Understanding What Life Insurance Does Not Cover

August 8, 2019

Don’t fall for the assumption that life insurance covers every situation. Each policy differs, but life insurance policies don’t cover certain situations under any circumstances. Always read the fine print on your policy so that you know what to expect, but as you shop around, know that most insurance companies won’t cover the following situations.

[sc_content_link label=”Get today’s insurance rates.” cat=”life”]

Understanding the Discovery Period

First, you should understand that many insurance policies include a discovery period. A typical discovery period lasts one to two years. During this time, the insurance company can deny certain types of claims. This clause helps protect insurance companies from clients that take out a large policy only to collect on it in a short amount of time (one to two years).

Taking Your Own Life

People that take their own life may void his or her life insurance policy if they do so within the discovery period. This helps avoid clients that commit suicide shortly after taking out a life insurance policy in order to help their family financially.

Some life insurance companies also deny life insurance claims for suicide if the insured didn’t disclose the presence of a mental health history. For example, if the insured suffered from diagnosed depression but didn’t disclose it, the insurance company could deny the claim.

High-Risk Activities

Purposely putting yourself at risk of harm could void your life insurance payout. If you have high-risk activities you participate in, let your insurance company know at the time of application. The insurance company may be able to include a special clause for extra coverage (for more money) in this case. If you don’t disclose your passion for skydiving or bungee jumping, though, you may void your benefits should you die participating in such an activity.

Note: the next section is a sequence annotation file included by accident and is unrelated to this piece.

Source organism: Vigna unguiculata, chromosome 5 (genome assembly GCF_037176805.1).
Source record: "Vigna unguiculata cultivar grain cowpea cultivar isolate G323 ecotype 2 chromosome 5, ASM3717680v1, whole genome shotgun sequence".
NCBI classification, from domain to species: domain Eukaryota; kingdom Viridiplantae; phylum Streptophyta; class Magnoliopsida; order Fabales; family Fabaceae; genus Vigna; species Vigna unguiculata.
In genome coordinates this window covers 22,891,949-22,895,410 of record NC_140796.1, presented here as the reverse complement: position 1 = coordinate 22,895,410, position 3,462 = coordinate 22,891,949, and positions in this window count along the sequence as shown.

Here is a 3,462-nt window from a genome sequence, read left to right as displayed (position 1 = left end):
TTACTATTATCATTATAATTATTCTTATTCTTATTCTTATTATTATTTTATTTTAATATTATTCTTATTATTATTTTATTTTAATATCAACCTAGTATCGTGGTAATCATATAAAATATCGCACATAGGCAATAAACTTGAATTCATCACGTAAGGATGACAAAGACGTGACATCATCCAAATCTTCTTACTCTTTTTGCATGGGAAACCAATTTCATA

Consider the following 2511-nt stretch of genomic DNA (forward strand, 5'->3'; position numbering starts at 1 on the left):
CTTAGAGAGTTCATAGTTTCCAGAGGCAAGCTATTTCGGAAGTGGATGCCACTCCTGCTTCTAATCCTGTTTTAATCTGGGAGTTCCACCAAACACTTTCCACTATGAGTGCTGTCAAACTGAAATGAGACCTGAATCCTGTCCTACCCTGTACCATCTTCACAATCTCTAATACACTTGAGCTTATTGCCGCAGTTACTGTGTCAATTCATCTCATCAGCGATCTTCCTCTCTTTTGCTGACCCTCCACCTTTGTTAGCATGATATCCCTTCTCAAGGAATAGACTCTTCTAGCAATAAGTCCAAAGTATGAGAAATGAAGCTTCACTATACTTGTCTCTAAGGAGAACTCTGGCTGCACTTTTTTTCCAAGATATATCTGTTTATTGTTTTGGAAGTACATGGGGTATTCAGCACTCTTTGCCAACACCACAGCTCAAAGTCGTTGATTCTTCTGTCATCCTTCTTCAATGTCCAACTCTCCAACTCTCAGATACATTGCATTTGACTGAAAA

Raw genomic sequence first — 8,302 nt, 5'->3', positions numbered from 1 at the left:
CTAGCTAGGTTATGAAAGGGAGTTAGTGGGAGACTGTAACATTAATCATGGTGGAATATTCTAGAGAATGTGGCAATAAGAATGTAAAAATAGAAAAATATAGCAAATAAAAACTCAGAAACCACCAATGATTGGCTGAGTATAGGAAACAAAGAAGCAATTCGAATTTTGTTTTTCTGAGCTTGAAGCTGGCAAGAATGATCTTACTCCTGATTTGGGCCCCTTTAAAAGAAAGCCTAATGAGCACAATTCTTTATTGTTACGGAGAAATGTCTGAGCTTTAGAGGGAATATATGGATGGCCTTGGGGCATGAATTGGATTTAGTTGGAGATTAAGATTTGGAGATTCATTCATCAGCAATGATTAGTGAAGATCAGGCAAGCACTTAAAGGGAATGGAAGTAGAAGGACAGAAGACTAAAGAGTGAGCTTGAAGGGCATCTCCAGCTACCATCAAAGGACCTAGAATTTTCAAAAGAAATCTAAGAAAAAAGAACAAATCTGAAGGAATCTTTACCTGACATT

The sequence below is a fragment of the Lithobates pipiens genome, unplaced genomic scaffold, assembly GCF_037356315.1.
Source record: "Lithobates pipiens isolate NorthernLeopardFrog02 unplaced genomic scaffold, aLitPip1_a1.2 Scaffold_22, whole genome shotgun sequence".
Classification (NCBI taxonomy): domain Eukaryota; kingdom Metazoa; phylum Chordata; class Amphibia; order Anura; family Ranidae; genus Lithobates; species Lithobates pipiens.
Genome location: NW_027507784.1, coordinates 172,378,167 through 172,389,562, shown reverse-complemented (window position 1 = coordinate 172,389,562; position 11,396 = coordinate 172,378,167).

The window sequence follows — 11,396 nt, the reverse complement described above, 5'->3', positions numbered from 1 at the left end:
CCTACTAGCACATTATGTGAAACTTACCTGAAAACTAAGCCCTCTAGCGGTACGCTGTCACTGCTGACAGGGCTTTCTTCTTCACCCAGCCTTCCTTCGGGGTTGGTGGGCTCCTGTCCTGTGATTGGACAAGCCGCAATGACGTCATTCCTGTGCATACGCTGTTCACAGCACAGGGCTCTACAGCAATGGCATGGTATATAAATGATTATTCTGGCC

High-risk activities also include things like drinking and driving, drug overdose, or participating in any illegal activities. Putting yourself in harm’s way whether legally or illegally could void an insurance payout, but again, it varies by insurance company.

[sc_content_link label=”Shop and compare insurance quotes.” cat=”life”]

Illegal Activities

Participating in illegal activities can automatically void your life insurance. This has nothing to do with the discovery period either. If you purposely put yourself in harm’s way, doing something illegal, the insurance company probably won’t pay your claim.

If you really dig into the fine print of your policy, you’ll find that illegal activities can be purposeful and accidental. For example, trespassing may be accidental, but if you die while trespassing, technically, the insurance company could deny the claim because it involved an illegal activity.

Application Fraud

Most insurance companies investigate the cause of death before paying a claim, especially during the discovery period. If the life insurance company determines that you weren’t honest on your application, they may deny the claim.

If you die within the one to two-year discovery period, the insurance company can deny your claim. For example, if you didn’t disclose your high blood pressure and you die of a heart attack during the discovery period, the insurance company can deny the claim. Any signs of fraud can lead the insurance company to decline benefits altogether or reduce benefits accordingly.

Lapse in Payment

If you miss your premium payments, it causes your policy to lapse. If you happen to die during this time, the insurance company will not pay out any benefits. You may have a grace period, but never assume this is the case. Read the fine print on your policy and/or call your agent to find out if you have a grace period and how long it lasts.

Expired Policies

Term life insurance policies are only good for a certain period. Let’s say you have a 10-year term. If you are still alive after those 10 years, the policy expires and you don’t receive a payout. Obviously, the good thing is that you are alive. The bad thing is that you have to buy another policy or inquire about extending your current policy.

Death During War

Dying during a war doesn’t pertain to soldiers – instead, this exclusion pertains to civilians that may be caught in an act of war. For example, a journalist caught in the middle of a conflict or civilians that bring themselves to an area in conflict. Some life insurance policies have an Act of War exclusion, so make sure you know your policy’s terms well to know what may happen.

No two insurance policies are the same. Make sure to read the fine print so that you know what your policy does and doesn’t cover. If you don’t understand something, make sure that you ask your agent. You want a full understanding of what your insurance policies cover so that you can prepare for the worst.

[sc_content_link label=”Get the right insurance coverage.” cat=”life”]